Socially Awkward

An article in the New York Times, “We are all socially awkward now“, on September 1, 2020 was forwarded to me by five people. The writer, Kate Murphy, that talked about how social skills are like muscles, and if not worked out they will atrophy. Since the pandemic quarantine began I have been writing, tweeting, and speaking about “Social Tightening While Social Distancing”. (I wrote this blog post on March 15, 2020).

“Research on prisoners, hermits, soldiers, astronauts, polar explorers and others who have spent extended periods in isolation indicates social skills are like muscles that atrophy from lack of use. People separated from society — by circumstance or by choice — report feeling more socially anxious, impulsive, awkward and intolerant when they return to normal life.”

The article was a wake up call for people to realize that humans were not designed to be locked away alone. We are social animals and much of our interaction with each other is learned and can be forgotten. I worry about those who do not work on cultivating their human connections during this time of COVID-19. Those who were not socially awkward before might find themselves not as engaged with friends, family, and co-workers a year from now.

Being home with your family is not enough. For many people a majority of their day, and thus their human connections, are spent when they went to work. While it is true that many have worked from home (and do so well) for many years, others are tied to the ties to their herd. Suddenly being home and having to watch others through Zoom or Microsoft Teams is not enough.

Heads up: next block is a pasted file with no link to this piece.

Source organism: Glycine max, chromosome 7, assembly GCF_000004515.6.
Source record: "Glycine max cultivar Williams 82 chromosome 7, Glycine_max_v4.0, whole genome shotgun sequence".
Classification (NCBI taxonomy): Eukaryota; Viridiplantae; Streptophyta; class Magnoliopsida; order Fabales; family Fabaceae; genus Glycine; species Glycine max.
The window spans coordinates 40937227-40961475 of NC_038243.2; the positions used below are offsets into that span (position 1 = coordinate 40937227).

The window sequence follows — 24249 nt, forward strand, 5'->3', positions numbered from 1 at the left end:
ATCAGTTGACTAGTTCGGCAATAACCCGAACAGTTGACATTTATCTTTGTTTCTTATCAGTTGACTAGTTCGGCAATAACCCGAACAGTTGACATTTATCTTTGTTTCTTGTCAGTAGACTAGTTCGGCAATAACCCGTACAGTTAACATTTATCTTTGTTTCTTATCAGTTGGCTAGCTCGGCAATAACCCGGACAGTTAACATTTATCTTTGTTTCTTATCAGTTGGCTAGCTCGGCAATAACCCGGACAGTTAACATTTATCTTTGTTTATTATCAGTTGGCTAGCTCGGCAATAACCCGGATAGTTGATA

My concerns are around the people who are feeling sad and disconnected during this time. Previous to the pandemic there were those who felt lonely and on the outside of the group. This just adds to it.  People need people and studies are showing mental health issues around loneliness are at all time highs.

Additionally, people are having very different experiences during these trying times.  Some are having family issues and are not getting along at home with those under the same roof.  Others are out of work and facing huge financial burdens. Many have had life events like weddings and graduations cancelled. There is little understanding from those who only had to move home to work remotely toward those facing major hardships. I have talked to several people facing challenges (myself included) who feel lost in a world of news reports about how productive people are working from home.

As we eventually move back to an open world with social and business gatherings, people will need a “booster shot” of social skills.  Some things will have changed, but people will still long to feel connected and accepted. When the barriers of distancing and masks disappear, socially awkward feelings will become more obvious.

It is not too early to start reconnecting now with co-workers, clients, prospects, vendors, friends, and others in your community. While implementing social distancing has been important to protecting health, we cannot forget to practice social tightening.  There are many things you can do on a consistent basis to keep human connections active. Be proactive and ask questions of people.  Discover who needs you the most and be there for them.

We still have a long way to go. The virus is not going away anytime soon.  But do not let this pandemic make you socially awkward.  Fight the good fight and make connecting with people a priority.


Thom Singer is a keynote speaker and master of ceremonies / EmCee for in-person and virtual events. He is also an executive search consultant working to help companies find the right people to bring success to their teams.